Australia's minor parties will be a major thorn in the sides of the Coalition and the Greens at the next election, as they plan a lower house assault in retaliation for senate voting changes.
The Huffington Post Australia can reveal a meeting of more than 40 minor and independent parties in Sydney over the weekend voted unanimously to cause havoc in marginal Coalition and Greens seats, running candidates in more than a dozen electorates across the country and preferencing toward the Labor Party.
The strategy will see parties such as the Liberal Democrats, the Sex Party, the Shooters and Fishers Party and the Christian Democrats -- parties that usually target the senate and rarely entertain a House of Representatives campaign -- run candidates in seats held by slim margins such as La Trobe or Hindmarsh, or in seats the Coalition or Greens hope to pick up, such as Grayndler.
The plan was flagged by Liberal Democrats Senator David Leyonhjelm in February, but has now been formally agreed to.
The tactic was described by Minor Party Alliance convenor and political strategist Glenn Druery -- the so-called "preference whisperer," for his work in getting minor parties elected through preference deals -- as a "natural consequence" of the deal struck by the Coalition and Greens on senate voting changes, which would make it far more difficult for small parties to be elected.
"The government will be attacking democracy in this country, wiping out independents and minor parties in the senate. The consequences of that are the minor parties fighting back," he told HuffPost Australia.
Druery said the plan, which is aimed to "teach the government a lesson," will see progressive minor parties run candidates and preference toward the Labor Party in seats including:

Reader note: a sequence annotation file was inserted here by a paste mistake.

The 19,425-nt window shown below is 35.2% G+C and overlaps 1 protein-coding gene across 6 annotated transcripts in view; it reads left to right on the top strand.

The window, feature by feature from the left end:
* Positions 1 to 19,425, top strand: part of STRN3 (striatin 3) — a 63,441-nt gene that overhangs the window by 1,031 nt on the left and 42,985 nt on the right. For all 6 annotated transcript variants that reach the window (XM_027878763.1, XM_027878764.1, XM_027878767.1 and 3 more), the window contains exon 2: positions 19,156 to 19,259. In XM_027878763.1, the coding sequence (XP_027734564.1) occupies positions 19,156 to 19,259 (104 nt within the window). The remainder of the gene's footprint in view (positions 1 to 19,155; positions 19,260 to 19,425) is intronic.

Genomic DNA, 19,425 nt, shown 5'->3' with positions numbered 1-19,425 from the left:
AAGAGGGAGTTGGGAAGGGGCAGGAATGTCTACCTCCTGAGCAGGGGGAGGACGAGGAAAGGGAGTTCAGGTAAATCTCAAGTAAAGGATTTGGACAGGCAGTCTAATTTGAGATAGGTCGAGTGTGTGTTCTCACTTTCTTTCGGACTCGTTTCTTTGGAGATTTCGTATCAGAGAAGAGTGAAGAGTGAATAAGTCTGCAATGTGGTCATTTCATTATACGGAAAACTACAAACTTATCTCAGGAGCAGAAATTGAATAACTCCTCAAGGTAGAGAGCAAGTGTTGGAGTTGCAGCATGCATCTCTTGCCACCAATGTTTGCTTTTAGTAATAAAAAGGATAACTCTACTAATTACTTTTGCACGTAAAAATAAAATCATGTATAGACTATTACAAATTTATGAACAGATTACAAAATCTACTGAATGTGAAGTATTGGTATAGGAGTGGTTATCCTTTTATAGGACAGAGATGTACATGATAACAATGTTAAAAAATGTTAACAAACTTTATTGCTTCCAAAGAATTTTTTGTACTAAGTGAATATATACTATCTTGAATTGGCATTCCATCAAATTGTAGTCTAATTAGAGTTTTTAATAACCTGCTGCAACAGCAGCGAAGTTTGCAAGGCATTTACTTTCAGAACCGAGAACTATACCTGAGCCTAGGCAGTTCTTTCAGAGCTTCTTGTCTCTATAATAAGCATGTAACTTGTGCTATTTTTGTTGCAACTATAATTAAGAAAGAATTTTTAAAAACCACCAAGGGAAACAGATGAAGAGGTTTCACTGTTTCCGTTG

- Melbourne -- held by Greens MP Adam Bandt;
- Barton -- held by the Liberals with a tiny margin, and to be contested by star Labor recruit Linda Burney;
- Grayndler -- held by Labor's Anthony Albanese, but targeted strongly by the Greens;
- Richmond -- held by Labor with a small margin
Druery also said conservative minor parties would target "at least 10 marginal Coalition seats," preferencing away from the Coalition in Petrie, La Trobe, Hindmarsh and Banks.
"Many of these seats are [a margin] of two percent or less... I’m not suggesting the actions of the minor parties will cost the Coalition government, but there will be an impact," Druery said.
"It's not a declaration of war. Minor parties cant go up against the government n a head-to-head battle, but it is likely to be a series of skirmishes."
"[The senate voting changes] are about self-interest. The government will probably, in every few elections, have total power in the senate too. We will be moving down the road of a two-party state."
Leyonhjelm told HuffPost Australia that his Liberal Democrats party was interested in running a candidate in the lower house.
"The idea would be that [minor parties] would run in those seats and preference Labor before the Coalition. That might mean that other parties get preferenced earlier than that, but what matters in the lower house is whether it is Labor ahead of Liberal or Liberal ahead of Labor," he said.
"It will increase the chances some Coalition member loses their seat."